After hardly any thought at all, I have come to the conclusion that making (or Frigga forbid, buying) fancy beaded stitch markers is really lame. I mean c’mon, we’re accessorizing our knitting? Seriously? That is at least as nerdy as knitting a fancy beaded dice bag for roleplaying. Or, um, putting a gold-embellished picture of the Virgin Mary plying yarn on a yarn-plying tool.

Both of which, of course, I have done. And am planning to do again. So, with some further ado:

A Really Quick and Dirty Stitch Marker Tutorial Because I Made Some and I Might As Well Tell You How.

The further ado I mentioned – I’m not really a big “tutorial” person. Don’t spend much time reading ‘em, and hardly ever hold/write ‘em. This is not because I’m a big snob, honest! It’s because I’m a poor snob. I can’t afford to buy anything that is the “right” thing, and I make everything up with whatever I can find. I can find a lot, because we horde things, but “go get your antique mirror in need of resilvering, some empty chicken feed sacks and a bag of drywall mix older than the mirror” is a lousy way to start a tutorial.
Or so I’ve always thought. But I’m realizing I’m not exactly alone in my approach to things (which is nice), so I’m just going to start trying to explain what I did and how I did it more often, and if you don’t care, you can skip those bits. If you’re some kind of reductionist neat freak, you’re probably not reading my blog anyway, right?
One further piece of ado: You probably should read the whole thing, in case you get halfway through and decide “this chick has no idea what she’s talking about” and go off and read someone else’s tutorial on stitch markers or whatever. Because I really don’t know what I’m doing when I start things. I find out by the end of doing them whether I’ve done it right, and I’m not going to pretend that I’m some kind of genius with lots of experience. Unless it’s a sewing thing. Then I am some kind of genius with lots of experience, and you should listen to everything I say. Just kidding, it’s your call.
Also, I’m extremely flippant and prone to hyperbole. A million.

Now. What you will need to make these things is:

At least one pair of needlenose pliers, two is better.
Something to cut wire. People who use non-dedicated scissors to cut wire go directly to hell when they die.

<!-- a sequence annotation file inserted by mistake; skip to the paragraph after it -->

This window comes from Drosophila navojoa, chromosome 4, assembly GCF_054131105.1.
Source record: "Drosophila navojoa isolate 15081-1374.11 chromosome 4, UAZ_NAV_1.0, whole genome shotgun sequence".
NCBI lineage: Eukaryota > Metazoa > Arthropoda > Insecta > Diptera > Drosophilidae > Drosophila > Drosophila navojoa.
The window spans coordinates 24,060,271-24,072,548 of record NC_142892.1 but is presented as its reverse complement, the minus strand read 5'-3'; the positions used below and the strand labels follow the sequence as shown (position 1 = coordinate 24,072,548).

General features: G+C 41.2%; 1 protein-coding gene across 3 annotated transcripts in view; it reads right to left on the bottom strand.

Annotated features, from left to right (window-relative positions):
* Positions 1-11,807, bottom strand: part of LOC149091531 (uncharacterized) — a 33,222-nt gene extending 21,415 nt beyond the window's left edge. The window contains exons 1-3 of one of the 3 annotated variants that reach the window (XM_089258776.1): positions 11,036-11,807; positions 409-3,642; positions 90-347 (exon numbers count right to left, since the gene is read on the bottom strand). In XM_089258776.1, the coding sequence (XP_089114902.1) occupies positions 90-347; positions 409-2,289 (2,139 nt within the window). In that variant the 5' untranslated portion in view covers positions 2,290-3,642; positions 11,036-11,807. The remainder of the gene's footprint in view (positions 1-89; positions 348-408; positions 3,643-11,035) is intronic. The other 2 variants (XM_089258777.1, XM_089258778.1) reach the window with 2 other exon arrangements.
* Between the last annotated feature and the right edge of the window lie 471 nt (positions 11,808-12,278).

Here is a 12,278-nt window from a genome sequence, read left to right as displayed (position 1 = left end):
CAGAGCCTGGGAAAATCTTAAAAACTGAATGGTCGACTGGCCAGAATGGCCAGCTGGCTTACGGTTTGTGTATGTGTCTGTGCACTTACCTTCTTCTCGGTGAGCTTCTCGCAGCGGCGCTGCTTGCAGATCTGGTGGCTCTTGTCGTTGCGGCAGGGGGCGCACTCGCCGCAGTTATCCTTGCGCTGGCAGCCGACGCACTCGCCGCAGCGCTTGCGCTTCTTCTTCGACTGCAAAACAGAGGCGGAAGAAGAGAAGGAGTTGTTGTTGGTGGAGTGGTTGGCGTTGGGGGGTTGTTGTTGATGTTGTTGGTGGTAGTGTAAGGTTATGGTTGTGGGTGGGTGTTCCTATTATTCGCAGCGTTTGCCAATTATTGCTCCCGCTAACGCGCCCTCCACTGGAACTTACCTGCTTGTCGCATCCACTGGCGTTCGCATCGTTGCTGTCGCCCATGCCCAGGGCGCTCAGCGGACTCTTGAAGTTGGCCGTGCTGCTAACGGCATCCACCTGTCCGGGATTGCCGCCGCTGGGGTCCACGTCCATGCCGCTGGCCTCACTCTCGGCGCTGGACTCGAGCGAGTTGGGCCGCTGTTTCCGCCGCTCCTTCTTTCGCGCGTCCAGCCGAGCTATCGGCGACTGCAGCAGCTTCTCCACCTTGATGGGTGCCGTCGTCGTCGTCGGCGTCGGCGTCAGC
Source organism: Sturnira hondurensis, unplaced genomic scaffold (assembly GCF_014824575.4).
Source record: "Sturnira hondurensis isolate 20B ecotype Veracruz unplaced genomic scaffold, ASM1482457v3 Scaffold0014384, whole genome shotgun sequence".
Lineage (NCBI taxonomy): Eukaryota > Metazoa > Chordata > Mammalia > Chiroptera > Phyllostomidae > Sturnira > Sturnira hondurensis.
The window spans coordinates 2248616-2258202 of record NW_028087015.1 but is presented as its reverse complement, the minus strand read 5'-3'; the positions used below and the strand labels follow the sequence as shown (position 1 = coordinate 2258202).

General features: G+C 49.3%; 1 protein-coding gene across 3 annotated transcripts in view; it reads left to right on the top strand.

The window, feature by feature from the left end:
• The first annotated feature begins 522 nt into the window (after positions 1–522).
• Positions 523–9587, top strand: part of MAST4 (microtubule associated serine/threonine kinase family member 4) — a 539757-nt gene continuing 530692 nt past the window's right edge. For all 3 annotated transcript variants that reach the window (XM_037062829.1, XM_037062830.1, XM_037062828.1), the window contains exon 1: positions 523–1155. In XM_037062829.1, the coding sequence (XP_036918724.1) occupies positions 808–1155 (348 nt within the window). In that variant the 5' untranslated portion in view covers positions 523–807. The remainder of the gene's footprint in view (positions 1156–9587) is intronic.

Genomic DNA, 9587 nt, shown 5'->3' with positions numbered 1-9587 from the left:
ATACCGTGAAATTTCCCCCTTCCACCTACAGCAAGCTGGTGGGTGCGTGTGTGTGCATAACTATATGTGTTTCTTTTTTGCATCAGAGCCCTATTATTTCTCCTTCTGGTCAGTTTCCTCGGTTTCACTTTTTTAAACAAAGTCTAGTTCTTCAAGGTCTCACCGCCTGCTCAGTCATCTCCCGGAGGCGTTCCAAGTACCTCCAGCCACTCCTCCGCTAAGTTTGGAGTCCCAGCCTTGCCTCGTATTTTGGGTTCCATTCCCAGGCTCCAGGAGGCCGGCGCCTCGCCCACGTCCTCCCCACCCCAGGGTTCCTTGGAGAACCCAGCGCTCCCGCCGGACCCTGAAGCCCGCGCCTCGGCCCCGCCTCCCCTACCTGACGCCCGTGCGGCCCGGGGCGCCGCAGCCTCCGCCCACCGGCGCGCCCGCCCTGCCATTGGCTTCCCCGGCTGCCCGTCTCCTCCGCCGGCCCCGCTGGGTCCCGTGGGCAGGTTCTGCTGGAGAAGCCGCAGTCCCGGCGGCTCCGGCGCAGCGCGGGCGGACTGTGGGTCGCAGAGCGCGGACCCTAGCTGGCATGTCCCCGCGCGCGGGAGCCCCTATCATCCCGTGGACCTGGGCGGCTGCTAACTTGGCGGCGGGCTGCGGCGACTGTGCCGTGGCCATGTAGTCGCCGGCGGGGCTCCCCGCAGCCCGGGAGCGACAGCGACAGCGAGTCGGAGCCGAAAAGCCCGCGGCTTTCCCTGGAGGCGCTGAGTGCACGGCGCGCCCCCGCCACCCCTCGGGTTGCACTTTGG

Some wire to cut. I used brass wire, which I had some of, and which I happen to know is readily available in craft stores of all kinds.
If you happen to have an old belt or something that has closed rings that will fit on your needles, cool. If not, you can just use the same wire, or it is possible to buy rings. which even have little charm loops on them. People have used those expanding-ring things like on keychains, but I am a big clutz and would prefer to reduce the number of things that can catch in my yarn and make me say more bad words than usual.
Some shrinky-dink or similar brand item (I haven’t found anything to fake that with yet). You can also use polyclay or fimo, in which case the instructions are the same except everything that refers to shrinky dinks should be instead read as “do whatever you do with poly clay”.
Colored pencils, and a hole punch unless see above.

Oh yeah, and some beads. Duh.

Draw a picture of a bunny (or skull or seahorse, or whatever) on your plastic stuff. Remember that it will shrink – that is the point – usually by at least a third, the packaging will tell you what to expect. Cut it out.

Do not forget to punch a hole in it before you bake it! It is nigh impossible to punch a hole in baked shrinky dinks without a) getting a hole halfway through the warm plastic before it chills and won’t let you go further or b) shatters. Trust me.
Bake it in your easy-bake oven that your mom found at a swap meet because even though you never had one as a child and she just let you bake in the real oven, you use it all the time now for crafts. Or just the oven, if you must.

Now it is a small bunny. (skull, seahorse, whatever)

Either make a ring (I did this once, before I remembered the belt – used a 10mm needle to wrap it around) or bend your wire around whatever ring you have come up with. Bonus points if you can make a tidy circle with the pliers. I made one end of the wire very short, so that it will just stick into one or two beads. The other end is longer, being the “working end”. I would tell you exactly how long, but I kept cutting the bits way too long and having to trim them after, which although wasteful of wire is better than the alternative.
Thread beads onto wire, at least until that first short end isn’t sticking out any more.
Wrap the working end of the wire through the hole in your (bunny skull seahorse etc.) and bend it back up. Super cool wonder-bonus points if you can get and keep a neat circle here, I sure never managed it.

Probably there are several pleasing and effective things you can do to close off the end of this wire. I don’t know what any of them are – small wire structures are firmly in my husband’s area of expertise, and he’s not here right now. So what I did was shove it back up through the beads as far as it would go, and hope for the best.

Voila! (See, that one on the top left has the wire loop I made.) I did say it was quick and dirty! But, if the dangly stitch markers are taking serious abuse, then it is reasonable to assume that the knitting they decorate is also taking serious abuse, in which case you and the person responsible both have something far more important to worry about than whether your wire is coming out of its bead. So I think they’ll be fine. I’ll let you know after Saturday – these are so I can teach increases. (Get your mind out of the gutter – they’re bunnies so they can “hop” from needle to needle or “dig” and “hide” between made stitches”. I thought it was clever.)